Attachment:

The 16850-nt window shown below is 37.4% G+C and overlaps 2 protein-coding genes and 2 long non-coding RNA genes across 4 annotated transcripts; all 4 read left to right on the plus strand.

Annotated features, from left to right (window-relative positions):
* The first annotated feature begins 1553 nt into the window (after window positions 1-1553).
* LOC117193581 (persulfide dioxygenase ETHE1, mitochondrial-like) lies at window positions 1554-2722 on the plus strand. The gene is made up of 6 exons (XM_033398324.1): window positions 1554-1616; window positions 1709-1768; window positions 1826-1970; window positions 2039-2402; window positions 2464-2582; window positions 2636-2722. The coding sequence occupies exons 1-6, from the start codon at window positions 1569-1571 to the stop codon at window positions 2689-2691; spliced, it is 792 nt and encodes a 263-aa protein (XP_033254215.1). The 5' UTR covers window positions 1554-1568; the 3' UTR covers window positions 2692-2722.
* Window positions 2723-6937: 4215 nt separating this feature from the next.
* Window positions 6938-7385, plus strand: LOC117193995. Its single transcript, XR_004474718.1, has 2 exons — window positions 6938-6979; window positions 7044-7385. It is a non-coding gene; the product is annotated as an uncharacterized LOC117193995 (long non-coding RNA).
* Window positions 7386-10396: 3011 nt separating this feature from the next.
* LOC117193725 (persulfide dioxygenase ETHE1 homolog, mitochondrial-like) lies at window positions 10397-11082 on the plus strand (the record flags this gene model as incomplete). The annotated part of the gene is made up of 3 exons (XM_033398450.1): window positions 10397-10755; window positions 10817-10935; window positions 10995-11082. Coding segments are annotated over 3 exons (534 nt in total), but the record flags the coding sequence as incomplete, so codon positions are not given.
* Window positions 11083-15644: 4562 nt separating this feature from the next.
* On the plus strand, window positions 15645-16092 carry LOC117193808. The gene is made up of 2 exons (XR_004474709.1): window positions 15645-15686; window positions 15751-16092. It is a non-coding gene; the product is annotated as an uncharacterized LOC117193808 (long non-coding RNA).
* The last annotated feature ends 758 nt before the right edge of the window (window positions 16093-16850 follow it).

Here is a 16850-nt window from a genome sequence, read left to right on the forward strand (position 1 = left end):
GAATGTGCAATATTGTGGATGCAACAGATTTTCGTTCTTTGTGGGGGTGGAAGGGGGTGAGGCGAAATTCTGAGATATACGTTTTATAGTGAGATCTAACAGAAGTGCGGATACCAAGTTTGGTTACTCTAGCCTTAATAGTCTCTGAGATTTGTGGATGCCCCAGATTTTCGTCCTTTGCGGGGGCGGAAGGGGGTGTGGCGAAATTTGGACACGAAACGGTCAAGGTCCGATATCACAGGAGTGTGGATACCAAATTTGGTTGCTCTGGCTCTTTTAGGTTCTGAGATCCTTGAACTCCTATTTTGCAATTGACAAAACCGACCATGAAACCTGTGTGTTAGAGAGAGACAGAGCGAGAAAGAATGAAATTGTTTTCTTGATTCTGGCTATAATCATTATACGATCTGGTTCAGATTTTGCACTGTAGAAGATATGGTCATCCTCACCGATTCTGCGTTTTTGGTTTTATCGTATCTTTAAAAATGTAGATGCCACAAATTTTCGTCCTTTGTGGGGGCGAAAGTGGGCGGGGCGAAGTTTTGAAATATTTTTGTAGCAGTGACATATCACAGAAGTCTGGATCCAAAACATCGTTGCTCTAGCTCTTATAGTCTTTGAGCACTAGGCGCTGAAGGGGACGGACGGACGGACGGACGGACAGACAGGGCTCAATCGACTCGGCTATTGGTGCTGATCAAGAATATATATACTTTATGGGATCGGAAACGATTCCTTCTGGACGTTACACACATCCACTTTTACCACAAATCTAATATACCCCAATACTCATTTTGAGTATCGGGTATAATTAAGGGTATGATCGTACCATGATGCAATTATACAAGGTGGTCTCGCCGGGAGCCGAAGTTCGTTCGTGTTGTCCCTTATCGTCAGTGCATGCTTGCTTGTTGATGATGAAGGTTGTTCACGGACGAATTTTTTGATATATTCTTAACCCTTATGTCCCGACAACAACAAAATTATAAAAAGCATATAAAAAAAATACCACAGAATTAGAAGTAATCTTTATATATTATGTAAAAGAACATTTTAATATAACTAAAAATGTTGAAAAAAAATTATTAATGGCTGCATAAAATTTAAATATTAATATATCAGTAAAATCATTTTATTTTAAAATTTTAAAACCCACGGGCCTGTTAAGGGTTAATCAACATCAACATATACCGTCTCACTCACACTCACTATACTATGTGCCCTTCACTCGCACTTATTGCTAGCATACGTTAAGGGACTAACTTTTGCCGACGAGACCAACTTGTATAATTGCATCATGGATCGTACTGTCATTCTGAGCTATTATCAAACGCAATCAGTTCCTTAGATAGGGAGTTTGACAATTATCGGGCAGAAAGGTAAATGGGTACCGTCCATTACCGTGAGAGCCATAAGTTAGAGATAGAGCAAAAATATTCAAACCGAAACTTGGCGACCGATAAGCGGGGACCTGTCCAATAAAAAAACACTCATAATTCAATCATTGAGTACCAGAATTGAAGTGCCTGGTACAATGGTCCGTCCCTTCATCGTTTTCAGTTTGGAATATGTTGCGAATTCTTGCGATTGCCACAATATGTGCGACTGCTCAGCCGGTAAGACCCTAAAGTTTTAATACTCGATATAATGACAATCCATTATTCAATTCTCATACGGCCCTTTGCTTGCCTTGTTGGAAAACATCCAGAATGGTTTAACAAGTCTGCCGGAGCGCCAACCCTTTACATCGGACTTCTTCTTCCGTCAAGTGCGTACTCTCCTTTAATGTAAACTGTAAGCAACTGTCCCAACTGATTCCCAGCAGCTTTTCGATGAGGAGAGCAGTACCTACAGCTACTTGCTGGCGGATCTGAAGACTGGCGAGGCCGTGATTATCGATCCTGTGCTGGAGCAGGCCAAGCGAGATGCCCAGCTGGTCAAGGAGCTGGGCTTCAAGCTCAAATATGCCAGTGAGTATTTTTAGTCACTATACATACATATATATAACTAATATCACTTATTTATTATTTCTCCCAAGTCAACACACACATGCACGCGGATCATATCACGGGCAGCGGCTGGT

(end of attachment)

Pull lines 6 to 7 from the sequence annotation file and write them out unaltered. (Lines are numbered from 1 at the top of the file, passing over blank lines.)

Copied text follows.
* Window positions 6938-7385, plus strand: LOC117193995. Its single transcript, XR_004474718.1, has 2 exons — window positions 6938-6979; window positions 7044-7385. It is a non-coding gene; the product is annotated as an uncharacterized LOC117193995 (long non-coding RNA).
* Window positions 7386-10396: 3011 nt separating this feature from the next.